anythingbutbroke1 karma

On average how many snake bites do you treat?

AOx31 karma

3-4 per year company wide. It's not that common here, even though we have a lot of rattlesnakes.

jack-kn1 karma

How bad is it when drivers don't make way for the ambulance, or use it as a chance to overtake people? Can it mean life or death? or is it just an inconvenience?

Either way those people have a very special place in hell I'm sure.

AOx32 karma

Mostly, it's just an inconvenience. It's become such commonplace that it's pretty much expected. One car simply not pulling over isn't the real problem, it's wren drivers fail to pull over, then block the last open late at a red light, which means now we have to wait a few minutes for it to turn green. If they did this at every light we would be very delayed.

The other problem is when people don't pull over, or worse do suffering drastic like pull into oncoming traffic or stop in the middle of an intersection. This can cause accidents which is Anso obviously not good.

108noKitsune1 karma

Not sure if this ama is still open? But if it is thank you for your service! I am just curious if you ever had trouble with stuff like body fluids or " the General human body"?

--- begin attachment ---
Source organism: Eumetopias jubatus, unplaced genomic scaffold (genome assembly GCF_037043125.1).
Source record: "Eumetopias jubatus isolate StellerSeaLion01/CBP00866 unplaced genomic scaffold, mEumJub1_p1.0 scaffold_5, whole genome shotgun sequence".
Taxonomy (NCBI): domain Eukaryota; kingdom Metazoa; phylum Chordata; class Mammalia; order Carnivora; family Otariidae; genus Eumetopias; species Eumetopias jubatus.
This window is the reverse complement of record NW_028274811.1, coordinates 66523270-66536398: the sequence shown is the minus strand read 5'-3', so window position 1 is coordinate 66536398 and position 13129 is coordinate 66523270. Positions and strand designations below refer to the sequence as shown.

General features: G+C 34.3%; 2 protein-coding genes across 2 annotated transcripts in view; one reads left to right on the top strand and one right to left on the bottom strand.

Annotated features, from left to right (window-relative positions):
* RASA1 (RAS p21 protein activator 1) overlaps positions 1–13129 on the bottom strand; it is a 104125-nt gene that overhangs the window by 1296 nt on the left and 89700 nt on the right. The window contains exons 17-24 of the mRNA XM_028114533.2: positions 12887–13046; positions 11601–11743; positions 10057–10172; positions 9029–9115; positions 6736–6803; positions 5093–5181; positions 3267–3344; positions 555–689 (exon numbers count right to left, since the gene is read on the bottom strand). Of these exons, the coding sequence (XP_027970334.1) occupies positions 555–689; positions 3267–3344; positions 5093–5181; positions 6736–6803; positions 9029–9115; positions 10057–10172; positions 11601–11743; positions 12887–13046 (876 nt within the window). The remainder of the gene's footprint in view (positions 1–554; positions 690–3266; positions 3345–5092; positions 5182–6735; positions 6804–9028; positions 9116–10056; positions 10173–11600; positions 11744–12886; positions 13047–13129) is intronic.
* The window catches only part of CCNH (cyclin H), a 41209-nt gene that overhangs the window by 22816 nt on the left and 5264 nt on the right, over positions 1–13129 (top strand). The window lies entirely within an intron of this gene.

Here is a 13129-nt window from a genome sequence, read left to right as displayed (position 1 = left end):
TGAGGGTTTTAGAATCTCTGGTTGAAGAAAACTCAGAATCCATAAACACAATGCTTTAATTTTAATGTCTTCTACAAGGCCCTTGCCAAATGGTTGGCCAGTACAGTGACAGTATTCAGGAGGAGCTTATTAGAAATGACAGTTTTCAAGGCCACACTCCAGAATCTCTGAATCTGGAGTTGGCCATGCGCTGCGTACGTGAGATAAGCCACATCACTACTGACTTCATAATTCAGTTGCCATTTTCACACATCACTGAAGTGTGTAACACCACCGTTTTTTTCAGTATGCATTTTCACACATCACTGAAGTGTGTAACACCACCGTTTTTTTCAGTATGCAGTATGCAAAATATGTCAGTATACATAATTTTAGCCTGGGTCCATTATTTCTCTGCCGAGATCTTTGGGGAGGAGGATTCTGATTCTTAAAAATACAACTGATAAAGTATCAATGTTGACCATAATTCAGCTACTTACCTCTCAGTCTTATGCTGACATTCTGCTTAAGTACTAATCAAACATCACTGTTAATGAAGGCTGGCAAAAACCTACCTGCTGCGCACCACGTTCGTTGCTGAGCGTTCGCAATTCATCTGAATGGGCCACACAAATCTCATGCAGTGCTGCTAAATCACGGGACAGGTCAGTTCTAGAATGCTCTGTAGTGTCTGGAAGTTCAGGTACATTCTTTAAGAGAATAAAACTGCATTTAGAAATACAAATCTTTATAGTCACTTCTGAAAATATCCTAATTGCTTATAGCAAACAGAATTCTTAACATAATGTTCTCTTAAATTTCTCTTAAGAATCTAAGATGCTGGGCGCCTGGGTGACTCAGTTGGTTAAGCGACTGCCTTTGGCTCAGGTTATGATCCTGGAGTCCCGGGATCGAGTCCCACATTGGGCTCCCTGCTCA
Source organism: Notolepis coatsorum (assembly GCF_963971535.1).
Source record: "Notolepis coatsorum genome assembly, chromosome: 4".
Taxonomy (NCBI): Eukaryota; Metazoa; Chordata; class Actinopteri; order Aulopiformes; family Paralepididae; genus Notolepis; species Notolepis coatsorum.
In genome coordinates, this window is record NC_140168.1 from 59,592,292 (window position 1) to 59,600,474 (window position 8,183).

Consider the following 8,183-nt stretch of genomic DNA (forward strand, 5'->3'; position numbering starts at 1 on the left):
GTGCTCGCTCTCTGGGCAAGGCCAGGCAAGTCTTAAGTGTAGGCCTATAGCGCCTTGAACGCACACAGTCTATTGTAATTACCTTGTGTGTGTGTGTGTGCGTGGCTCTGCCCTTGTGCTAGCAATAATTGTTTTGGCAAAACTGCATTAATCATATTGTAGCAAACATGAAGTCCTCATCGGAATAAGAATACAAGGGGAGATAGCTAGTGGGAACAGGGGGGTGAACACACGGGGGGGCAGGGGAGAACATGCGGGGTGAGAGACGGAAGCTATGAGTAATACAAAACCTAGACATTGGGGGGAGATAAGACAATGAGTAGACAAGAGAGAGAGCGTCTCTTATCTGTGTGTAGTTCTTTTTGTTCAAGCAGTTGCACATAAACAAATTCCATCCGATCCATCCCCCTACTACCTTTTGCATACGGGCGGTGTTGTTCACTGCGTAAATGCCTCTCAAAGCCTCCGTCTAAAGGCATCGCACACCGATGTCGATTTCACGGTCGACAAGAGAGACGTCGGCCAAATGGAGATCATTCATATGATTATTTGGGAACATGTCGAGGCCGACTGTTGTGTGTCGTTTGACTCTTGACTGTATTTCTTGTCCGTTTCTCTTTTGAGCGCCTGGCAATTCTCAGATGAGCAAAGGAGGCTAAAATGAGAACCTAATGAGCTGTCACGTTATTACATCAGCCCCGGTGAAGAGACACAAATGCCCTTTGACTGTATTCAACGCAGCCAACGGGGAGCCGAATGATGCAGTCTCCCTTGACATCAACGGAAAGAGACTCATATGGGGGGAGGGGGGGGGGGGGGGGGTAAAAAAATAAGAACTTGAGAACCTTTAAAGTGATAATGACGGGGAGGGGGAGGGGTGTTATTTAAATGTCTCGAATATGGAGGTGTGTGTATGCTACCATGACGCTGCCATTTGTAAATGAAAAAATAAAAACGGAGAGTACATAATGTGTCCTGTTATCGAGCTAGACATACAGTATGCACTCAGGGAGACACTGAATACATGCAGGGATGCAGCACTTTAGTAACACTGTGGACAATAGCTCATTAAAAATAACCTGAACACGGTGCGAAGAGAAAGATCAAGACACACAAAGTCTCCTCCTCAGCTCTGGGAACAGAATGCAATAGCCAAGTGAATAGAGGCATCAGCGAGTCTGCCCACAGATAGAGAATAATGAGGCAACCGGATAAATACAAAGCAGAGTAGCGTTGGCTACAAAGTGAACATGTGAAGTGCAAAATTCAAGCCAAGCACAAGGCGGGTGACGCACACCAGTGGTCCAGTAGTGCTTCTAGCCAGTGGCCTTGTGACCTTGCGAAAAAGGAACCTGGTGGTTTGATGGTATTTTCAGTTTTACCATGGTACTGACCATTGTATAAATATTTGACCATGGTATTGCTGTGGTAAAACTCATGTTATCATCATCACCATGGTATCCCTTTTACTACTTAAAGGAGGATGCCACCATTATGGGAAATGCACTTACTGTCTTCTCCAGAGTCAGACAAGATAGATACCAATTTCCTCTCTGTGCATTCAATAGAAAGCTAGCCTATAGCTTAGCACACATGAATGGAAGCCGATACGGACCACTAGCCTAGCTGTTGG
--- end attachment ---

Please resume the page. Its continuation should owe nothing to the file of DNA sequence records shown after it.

AOx32 karma

What do you mean? Like grossing me out? No. Not generally. Sometimes stale urine gets me dry heaves.

108noKitsune1 karma

That and the things like blood? I imagine it's not too uncommon in your work. I just curious if it grosses you out or causes anxiety? Thanks for the reply :)

AOx32 karma

No, it's a normal part of my job. I frequently have to tell people to poop or pee themselves in the ambulance. Not because I'm mean, usually because they're not 100% with it and there is a medical problem that needs addressing.

I will always make concessions for bathroom use when reasonable.

108noKitsune1 karma

How do you not lose your sanity?

AOx32 karma

You get used to it. Last time I told someone to poop themselves he was drunk and had just rolled an ATV at 45MPH. He had a brain injury, which only made him more confused on top of the alcohol.

yompk1 karma

  1. I know there is not "average day" but how often will you have a day with no calls?

  2. About what percentage of calls has someone already initiated first aid?

AOx32 karma

  1. It's rare for me. We typically run calls back to back. I think it may have happened once in the last 2 years for me.